Whale watching is common along the coastal areas of British Columbia as is Pacific storm watching along the west coast of Vancouver Island during the winter months.

Wine tours are common in the Okanagan Valley, British Columbia's wine and orchard country. The Okanagan Valley area has some of the best beaches and warmest summer temperatures in Canada, as well as Canada's only hot desert around the town of Osoyoos. There are 53 golf courses and two major ski resorts in the valley.

British Columbia is also a popular location for the production of many Hollywood films; it is the third largest film centre in North America only trailing California and New York.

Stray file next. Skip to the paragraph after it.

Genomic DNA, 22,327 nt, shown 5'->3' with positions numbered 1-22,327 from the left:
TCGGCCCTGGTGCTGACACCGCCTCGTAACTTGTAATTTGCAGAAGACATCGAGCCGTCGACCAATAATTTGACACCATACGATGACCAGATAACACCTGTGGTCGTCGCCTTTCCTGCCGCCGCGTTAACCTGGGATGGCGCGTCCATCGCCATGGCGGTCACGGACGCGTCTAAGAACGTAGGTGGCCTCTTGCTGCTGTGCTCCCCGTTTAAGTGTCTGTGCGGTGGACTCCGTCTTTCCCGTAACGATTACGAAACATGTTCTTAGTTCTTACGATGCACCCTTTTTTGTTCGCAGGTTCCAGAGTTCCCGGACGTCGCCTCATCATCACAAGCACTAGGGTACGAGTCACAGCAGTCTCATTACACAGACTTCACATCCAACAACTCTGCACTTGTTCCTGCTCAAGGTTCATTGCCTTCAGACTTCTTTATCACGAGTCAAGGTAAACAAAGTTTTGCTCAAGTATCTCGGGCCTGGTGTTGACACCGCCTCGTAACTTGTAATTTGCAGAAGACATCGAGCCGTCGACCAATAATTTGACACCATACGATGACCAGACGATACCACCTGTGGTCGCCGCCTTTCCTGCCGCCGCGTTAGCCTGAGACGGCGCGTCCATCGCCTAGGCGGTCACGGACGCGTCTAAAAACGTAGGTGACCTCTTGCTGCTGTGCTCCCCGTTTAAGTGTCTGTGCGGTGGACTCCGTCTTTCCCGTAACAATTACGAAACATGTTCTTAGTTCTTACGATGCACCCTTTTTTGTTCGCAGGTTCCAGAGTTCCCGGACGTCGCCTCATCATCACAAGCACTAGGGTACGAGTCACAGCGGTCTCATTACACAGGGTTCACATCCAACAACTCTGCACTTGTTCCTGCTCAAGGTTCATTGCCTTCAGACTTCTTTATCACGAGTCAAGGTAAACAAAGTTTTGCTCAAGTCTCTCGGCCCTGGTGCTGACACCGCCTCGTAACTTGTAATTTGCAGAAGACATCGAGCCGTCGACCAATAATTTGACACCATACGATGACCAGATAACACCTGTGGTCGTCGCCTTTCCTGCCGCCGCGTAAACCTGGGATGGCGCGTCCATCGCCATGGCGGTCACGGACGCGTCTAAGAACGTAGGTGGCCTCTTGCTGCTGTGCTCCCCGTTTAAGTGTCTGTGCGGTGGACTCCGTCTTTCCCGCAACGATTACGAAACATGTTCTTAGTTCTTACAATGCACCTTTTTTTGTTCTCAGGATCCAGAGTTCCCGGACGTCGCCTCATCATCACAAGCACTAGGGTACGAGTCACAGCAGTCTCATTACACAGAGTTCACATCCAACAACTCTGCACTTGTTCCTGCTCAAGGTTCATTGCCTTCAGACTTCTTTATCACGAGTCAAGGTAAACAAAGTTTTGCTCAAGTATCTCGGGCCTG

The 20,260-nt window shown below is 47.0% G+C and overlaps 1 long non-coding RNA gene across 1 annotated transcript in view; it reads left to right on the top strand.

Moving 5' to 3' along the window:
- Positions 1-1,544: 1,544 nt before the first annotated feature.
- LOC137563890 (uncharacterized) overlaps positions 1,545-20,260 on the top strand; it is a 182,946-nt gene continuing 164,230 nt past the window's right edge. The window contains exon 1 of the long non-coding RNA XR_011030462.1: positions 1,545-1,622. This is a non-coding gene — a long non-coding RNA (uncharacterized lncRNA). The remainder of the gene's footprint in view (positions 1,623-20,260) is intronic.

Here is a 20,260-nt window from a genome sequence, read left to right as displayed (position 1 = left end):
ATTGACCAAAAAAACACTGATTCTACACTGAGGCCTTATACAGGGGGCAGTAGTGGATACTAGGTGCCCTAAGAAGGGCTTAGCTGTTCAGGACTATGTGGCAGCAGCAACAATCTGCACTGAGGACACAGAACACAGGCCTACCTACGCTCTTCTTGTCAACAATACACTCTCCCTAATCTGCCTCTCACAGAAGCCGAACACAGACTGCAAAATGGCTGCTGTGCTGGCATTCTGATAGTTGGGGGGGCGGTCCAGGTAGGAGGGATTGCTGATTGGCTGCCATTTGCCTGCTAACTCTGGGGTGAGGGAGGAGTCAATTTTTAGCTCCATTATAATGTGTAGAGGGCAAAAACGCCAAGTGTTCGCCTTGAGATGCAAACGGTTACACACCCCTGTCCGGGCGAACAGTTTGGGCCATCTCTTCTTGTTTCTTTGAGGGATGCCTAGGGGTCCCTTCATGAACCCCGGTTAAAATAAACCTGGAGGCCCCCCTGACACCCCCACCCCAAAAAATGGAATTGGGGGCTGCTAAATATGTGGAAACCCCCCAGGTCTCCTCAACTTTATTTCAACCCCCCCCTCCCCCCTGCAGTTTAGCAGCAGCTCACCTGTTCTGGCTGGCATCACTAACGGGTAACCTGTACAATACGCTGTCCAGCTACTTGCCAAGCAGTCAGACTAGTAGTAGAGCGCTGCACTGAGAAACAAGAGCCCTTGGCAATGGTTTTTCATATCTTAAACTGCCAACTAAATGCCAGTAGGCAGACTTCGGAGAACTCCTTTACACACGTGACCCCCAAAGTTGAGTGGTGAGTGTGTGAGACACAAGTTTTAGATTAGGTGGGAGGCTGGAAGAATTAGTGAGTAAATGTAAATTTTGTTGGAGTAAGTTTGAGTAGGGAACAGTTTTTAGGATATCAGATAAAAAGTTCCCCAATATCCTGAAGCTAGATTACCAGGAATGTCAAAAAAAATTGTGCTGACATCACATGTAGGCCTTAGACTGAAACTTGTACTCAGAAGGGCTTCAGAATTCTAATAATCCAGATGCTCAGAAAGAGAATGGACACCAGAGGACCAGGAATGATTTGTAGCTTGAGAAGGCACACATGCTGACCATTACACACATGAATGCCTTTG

Manitoba is home to many lakes and rivers with over 14.5% of the land area covered by lakes. This offers many opportunities for outdoor recreation, hunting, fishing, boating, and some of the finest beaches in North America, including Grand Beach, Victoria Beach and Winnipeg Beach. The province is a four-season travel destination offering cross-country and downhill skiing opportunities, as well as many miles of groomed ski-doo trails. Winnipeg, the province's capital, offers every season a world class skating trail. Using the Red River and the Assiniboine River, Winnipeg has created the world's longest skating trail since 2008, including the all-time record. Churchill on the Hudson Bay is a popular attraction due to the large polar bear and beluga whale populations.